Hillside neighborhood in Pachuca de Soto, Hidalgo Surfers at Zicatela, Puerto Escondido, Oaxaca Cascada Diamante

Mexico is located in the southern part of North America. Mexico shares land borders with the United States of America, Belize and Guatemala, and has extensive coast lines on the Gulf of Mexico and the Pacific Ocean. Mexico is approximately three times the size of Texas, or about one-fifth the size of the United States.


Mexico is home to about 108 million people, which is equivalent to the combined populations of the United States’ five most populous states; California, Texas, New York, Florida and Illinois.

The Mexican population is overwhelmingly urban and only twenty-four percent of the population lives in rural areas. Mexico’s capital city, Mexico City, is home to nearly one-fifth of Mexico’s population.

Ethnic Composition

Football (Soccer) Fans Football (Soccer) Fans

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comparative US Ethnic Composition Ethnic composition in Mexico

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Did you know?

Mexico is the largest Spanish-speaking country in the world. Almost one-third of the world’s Spanish speakers are Mexicans.


Mexico is the most populous Spanish speaking country and is also one of the most linguistically diverse countries in the world. Spanish is Mexico’s official language, but the Mexican government also recognizes sixty-six different Amerindian languages, most of which have several dialects. An estimated eight percent of the Mexican population speaks an Amerindian language. Yucatán Maya and the various Nahuatl dialects are the Amerindian languages with the most speakers.


The Mexican people are predominantly Roman Catholics; however, protestant churches have gained popularity in the last forty years. Roman Catholics account for more than seventy-five percent of the Mexican population and Protestants account for more than six percent. Small communities of Jews and Muslims also exist in Mexico.

Indigenous beliefs that existed in pre-Columbian times continue to play an important role in Mexican culture. Most notable is the Día de los Muertos celebration. Before the arrival of the Spanish, Día de los Muertos was a month-long Aztec celebration of death and the continuation of life. The Spaniards sought to eliminate the festival, but when their efforts failed, they chose instead to shorten it to one day by combining it with the Catholic All Soul’s Day holiday on November 2 of each year.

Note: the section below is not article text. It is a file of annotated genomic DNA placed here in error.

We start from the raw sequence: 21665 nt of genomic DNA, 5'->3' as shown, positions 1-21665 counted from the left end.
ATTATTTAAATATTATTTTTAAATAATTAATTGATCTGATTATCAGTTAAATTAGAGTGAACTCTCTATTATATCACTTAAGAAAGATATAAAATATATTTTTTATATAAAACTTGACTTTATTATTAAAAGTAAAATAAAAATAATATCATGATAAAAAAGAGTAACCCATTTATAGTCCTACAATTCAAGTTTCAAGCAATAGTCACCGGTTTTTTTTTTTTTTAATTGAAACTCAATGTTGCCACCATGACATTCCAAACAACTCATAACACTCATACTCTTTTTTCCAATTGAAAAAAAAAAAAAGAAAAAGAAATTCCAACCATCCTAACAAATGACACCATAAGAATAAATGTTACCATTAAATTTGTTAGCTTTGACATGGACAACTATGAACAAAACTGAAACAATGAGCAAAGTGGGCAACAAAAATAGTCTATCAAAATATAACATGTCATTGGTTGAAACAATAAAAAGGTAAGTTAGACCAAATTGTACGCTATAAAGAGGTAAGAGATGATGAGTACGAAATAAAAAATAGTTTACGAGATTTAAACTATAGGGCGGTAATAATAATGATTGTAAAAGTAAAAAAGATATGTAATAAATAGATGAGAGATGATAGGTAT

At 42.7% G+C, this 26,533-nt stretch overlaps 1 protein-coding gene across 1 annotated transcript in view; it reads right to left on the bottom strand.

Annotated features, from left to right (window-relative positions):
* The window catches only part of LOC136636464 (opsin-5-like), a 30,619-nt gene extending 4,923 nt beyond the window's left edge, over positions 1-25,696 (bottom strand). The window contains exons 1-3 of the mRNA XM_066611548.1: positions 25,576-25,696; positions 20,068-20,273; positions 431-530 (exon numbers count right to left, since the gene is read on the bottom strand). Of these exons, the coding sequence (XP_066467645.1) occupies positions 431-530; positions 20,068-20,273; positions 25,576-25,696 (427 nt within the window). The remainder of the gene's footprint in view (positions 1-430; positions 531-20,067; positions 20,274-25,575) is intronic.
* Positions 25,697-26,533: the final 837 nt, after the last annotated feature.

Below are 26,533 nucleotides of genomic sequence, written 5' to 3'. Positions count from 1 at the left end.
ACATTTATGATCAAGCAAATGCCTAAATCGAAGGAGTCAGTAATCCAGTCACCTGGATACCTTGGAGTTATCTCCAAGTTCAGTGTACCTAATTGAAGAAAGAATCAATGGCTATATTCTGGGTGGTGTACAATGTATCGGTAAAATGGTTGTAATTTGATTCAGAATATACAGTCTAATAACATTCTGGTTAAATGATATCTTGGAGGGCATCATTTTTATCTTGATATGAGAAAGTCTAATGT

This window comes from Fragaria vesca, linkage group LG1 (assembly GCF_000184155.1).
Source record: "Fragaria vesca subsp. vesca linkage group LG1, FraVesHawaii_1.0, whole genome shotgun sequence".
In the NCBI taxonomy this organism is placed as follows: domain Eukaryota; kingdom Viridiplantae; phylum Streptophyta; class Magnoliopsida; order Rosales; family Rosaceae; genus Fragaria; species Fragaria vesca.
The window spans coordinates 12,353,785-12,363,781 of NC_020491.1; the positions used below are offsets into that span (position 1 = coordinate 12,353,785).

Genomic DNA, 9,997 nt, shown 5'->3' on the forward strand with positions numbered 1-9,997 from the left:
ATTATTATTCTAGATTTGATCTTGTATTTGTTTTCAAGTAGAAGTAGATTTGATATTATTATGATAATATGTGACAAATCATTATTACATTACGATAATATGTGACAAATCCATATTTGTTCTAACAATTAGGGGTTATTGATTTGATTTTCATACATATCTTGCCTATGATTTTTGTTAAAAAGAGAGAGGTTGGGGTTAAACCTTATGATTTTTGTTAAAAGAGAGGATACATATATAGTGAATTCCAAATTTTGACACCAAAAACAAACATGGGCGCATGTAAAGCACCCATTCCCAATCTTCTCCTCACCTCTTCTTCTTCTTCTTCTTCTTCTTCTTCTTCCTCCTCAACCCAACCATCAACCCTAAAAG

Bebidas (drinks)

  • Corona – Corona is one of the most popular beers in the world and was first brewed in Mexico in 1925.
  • Mezcal & Tequila – Mezcal and Tequila are liquors made from Mexico’s agave plants.
  • Aguas Frescas – Aguas frescas are popular juice drinks.
  • Horchata – Horchata is a popular rice-based drink that is often flavored with cinnamon, sugar, vanilla and citrus.

Comida (food)

Guacamole - Traditional Avocado Dip Guacamole - Traditional Avocado Dip

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  • Chocolate – Chocolate was first developed as a drink by the Mayans and was highly regarded in both the Mayan and Aztec civilizations of pre-Columbian Mexico. Chocolate was so important that the Mayans planted Cacao trees in their yards and drank chocolate during their marriage ceremonies. The Aztecs, who were unable to grow cacao where they lived, considered chocolate so valuable that they accepted cacao beans as currency when dealing with Mayan peoples.
  • Guacamole – Guacamole is made from avocados, tomatoes, onions, lime juice and salt. It is believed that guacamole was first made by the Aztecs.
  • Salsa – Salsas are sauces that are usually made from a base of red or green tomatoes mixed with spices and, oftentimes, chili peppers.
  • Tortillas - Tortillas are very thin round breads made from ground corn or flour. They have been a staple of the Mexican diet since long before the Spaniards set foot in the New World.

Popular Mexican dishes:

  • Burrito – Only found in northern Mexico, the burrito is a flour tortilla filled with meat. Burritos are more popular in the United States than they are in Mexico.
  • Enchilada – Enchiladas are tortillas stuffed with meat, cheese, or vegetables, and covered with a red chili sauce.
  • Huevos Rancheros – Huevos Rancheros is a breakfast dish that consists of fried eggs and fried corn tortillas covered in a sauce made from tomatoes and chili peppers.